This book presents narratives, perspectives and policies on the Arctic and brings to fore the strategies of five Asian countries – China, India, Japan, Republic of Korea and Singapore who were granted the status of Permanent Observers in the Arctic Council in 2013. The book also captures Arctic countries' reactions to Asian approaches, and their expectations from these countries.
The melting of the polar sea-ice induced by climate change has placed the Arctic region in the forefront of global scientific, economic, strategic and academic interest. The discourse involves a number of issues such as claims of the littoral countries to the continental shelves of the region, the management and exploitation of its living and non-living resources, the rights and interests of indigenous communities, and the prospects of new ice-free shipping routes. The contemporary discourse also suggests that the Arctic region presents challenges and offers opportunities for the international community.
These issues have given rise to new geopolitical, geoeconomic, and geostrategic dynamics amongst the Arctic littorals, and led to the growing interest of non-Arctic states in the affairs of the Arctic. It is evident that the Asian countries have a variety of interests in the Arctic, and the grant of Permanent Observer status to these countries is an acknowledgement of their capabilities. These countries are keen to explore opportunities in the Arctic, and have begun to formulate appropriate long-term national strategies. The preliminary approach of the Asian Observer countries has rightly been to graduate from 'involvement' to 'engagement' in the Arctic, which seems to have generated significant interest amongst analysts. Asia and the Arctic helps to understand the approaches of various Arctic and non-Arctic stakeholders, in light of the evolving dynamics in the region.
Part 1. Evolving Dynamics in the Arctic:
Chapter 1. The Dynamics of Arctic Development
Chapter 2. Arctic: A Paradox and Antithesis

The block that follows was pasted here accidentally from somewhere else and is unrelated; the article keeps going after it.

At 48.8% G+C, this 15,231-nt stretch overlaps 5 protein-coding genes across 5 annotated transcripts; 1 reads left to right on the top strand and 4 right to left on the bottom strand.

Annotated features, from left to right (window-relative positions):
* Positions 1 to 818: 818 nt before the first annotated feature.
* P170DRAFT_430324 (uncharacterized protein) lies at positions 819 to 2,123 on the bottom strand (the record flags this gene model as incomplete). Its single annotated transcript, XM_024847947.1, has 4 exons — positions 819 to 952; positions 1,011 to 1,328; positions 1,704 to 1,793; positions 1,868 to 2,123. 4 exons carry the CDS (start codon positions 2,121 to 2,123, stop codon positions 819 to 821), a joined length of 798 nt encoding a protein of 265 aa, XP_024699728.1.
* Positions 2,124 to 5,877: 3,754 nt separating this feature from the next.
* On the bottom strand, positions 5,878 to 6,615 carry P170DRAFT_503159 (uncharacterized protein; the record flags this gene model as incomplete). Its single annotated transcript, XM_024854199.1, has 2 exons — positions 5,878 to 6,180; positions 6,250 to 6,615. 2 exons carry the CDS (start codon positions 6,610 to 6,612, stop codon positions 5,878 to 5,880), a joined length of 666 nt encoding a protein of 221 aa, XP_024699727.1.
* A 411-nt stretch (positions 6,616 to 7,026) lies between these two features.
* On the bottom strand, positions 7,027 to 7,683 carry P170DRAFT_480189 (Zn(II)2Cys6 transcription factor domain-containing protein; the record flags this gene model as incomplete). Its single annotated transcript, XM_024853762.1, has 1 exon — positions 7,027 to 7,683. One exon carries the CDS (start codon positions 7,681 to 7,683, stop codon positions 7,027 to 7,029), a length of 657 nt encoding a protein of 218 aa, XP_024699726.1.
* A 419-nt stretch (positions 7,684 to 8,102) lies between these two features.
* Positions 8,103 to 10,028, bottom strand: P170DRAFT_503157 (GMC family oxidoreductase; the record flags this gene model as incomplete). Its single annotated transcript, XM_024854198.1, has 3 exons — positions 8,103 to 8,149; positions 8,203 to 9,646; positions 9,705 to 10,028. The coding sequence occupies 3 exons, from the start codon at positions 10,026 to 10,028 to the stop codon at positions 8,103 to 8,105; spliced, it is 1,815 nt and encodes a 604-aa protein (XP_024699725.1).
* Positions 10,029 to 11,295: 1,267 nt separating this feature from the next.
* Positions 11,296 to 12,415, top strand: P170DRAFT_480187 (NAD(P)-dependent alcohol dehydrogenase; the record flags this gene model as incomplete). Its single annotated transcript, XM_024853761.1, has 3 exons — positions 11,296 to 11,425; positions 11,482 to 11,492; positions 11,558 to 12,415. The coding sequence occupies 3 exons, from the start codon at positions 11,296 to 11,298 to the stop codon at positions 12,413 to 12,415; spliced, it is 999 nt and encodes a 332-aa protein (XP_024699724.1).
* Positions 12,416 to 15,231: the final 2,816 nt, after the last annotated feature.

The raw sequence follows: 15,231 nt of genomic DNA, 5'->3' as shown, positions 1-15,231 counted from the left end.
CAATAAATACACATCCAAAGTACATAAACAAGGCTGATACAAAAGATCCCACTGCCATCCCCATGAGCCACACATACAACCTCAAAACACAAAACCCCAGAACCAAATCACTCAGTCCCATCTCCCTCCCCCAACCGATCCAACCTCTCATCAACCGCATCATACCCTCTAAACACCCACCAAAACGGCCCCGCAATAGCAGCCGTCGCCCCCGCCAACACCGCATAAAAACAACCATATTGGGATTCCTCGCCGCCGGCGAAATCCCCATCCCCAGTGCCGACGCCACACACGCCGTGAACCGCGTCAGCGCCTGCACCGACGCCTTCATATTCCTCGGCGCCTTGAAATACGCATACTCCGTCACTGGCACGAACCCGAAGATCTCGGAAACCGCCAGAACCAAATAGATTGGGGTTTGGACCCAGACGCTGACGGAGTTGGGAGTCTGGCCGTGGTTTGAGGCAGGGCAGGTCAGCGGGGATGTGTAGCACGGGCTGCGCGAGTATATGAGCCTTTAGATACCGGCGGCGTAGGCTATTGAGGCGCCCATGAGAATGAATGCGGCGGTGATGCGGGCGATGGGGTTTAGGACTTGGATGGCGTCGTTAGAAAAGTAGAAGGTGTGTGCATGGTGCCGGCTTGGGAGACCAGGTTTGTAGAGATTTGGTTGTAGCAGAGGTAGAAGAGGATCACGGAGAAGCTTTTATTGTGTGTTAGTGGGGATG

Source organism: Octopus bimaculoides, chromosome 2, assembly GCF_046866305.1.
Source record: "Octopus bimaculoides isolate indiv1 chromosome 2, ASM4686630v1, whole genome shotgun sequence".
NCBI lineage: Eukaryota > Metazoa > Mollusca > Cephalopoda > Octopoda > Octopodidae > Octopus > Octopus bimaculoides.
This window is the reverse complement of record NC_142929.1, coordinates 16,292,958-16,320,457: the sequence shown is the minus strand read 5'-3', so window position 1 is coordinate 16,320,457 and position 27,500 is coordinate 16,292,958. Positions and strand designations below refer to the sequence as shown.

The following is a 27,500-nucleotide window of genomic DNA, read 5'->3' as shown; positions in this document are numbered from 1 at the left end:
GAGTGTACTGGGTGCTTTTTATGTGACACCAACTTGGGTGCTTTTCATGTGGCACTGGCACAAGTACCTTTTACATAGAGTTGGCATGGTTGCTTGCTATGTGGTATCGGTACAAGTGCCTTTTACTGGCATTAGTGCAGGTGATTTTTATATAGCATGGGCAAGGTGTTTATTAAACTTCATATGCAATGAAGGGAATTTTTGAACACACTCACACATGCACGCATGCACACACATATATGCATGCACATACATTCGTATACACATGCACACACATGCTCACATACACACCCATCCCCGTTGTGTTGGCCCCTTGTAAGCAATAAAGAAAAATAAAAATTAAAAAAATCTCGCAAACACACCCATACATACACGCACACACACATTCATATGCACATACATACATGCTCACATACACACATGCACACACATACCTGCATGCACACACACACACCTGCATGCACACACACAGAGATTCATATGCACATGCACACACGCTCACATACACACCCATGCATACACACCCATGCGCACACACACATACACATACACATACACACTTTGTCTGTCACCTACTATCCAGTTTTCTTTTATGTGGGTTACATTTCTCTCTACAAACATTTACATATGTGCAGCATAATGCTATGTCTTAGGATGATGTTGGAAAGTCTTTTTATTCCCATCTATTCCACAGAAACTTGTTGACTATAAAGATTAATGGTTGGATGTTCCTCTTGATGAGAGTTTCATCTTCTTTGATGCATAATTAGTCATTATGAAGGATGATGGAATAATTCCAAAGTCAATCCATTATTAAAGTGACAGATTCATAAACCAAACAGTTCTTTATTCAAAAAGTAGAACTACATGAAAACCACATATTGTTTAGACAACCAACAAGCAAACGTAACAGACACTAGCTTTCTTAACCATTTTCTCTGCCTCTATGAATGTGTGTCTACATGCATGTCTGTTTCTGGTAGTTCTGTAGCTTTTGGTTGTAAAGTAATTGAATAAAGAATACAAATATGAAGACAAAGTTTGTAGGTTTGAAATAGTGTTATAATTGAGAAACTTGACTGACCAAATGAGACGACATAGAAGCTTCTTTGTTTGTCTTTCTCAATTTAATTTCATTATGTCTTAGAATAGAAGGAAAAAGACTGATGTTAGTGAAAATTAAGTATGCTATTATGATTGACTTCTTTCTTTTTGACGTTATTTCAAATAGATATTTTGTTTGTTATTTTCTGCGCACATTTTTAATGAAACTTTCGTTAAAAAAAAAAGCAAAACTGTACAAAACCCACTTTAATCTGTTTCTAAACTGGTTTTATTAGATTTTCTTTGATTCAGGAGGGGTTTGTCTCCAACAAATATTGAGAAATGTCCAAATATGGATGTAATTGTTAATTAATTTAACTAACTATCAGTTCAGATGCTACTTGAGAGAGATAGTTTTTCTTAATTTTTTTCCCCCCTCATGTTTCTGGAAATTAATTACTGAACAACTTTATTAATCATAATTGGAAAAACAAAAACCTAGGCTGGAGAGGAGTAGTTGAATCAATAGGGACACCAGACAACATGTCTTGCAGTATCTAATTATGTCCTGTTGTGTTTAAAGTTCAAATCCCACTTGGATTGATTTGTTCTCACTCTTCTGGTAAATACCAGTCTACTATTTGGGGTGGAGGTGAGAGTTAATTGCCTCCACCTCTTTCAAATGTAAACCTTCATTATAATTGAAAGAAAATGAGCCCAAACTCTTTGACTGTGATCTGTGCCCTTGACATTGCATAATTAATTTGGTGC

Chapter 3. Balancing Development and Environmental Concerns in the Arctic
Part 2. Asian Country Perspectives:
Chapter 4. Challenges in the Arctic Exploitation and their Impacts on China's Arctic position
Chapter 5. India's scientific endeavours in the Arctic
Chapter 6. A Cooperative Maritime Capacity-Sharing Strategy for the Arctic Region: The South Korean Perspective
Chapter 7. Singapore and the Arctic: Tropical Country, Polar Interests
Part 3. Arctic Countries' Perspectives on Asian Approaches:
Chapter 8. Arctic: A US Perspective
Chapter 9. Finnish Perspectives on the Arctic and Asia
Chapter 10. The Road to the East Goes via the North - Asian Partnerships in Danish Arctic Policy
Chapter 11. Russian Perspectives on Asian Approaches to the Arctic
Chapter 12. Summary and Takeaways
Dr. Vijay Sakhuja is Director National Maritime Foundation, New Delhi. A former navy officer, he has worked in a number of Indian think tanks and was Director of Research at the Indian Council of World Affairs (ICWA), New Delhi. He is also visiting Senior Research Fellow, Institute of Southeast Asian Studies (ISEAS), Singapore. Dr. Sakhuja is the author of Asian Maritime Power in the 21st Century: Strategic Transactions – China, India, Southeast Asia; Confidence Building from the Sea: An Indian Initiative; and co-author of Climate Change and the Bay of Bengal: Evolving Geographies of Fear and Hope. He has edited/co-edited over 20 volumes on various geopolitical/geostrategic issues and maritime history.
Commander (Dr.) Kapil Narula is a serving officer of the Indian Navy and is currently posted as a Research Fellow at the National Maritime Foundation, New Delhi. He holds an M.Tech. degree in Electrical Engineering (IIT, Kharagpur) and a Ph.D. degree in Development Economics (IGIDR, a deemed university of the Reserve Bank of India). He has served on-board frontline warships and as an instructor at training establishments. His last appointment was (acting) Head of Faculty, Electronics and Communication Engineering at the Indian Naval Academy. His areas of competence are energy, sustainability, economic policy, climate change and maritime issues and he attempts to integrate multi-disciplinary aspects in his work. His papers have appeared in various academic journals published by Elsevier and at online forums such as Oxford Energy Forum and Asian Development Bank Institute. He is the co-editor of two books Partnering Across Oceans and Maritime Dynamics in the Indo-Pacific and is the Executive Editor of the journal Maritime Affairs, published bi-annually by Routledge.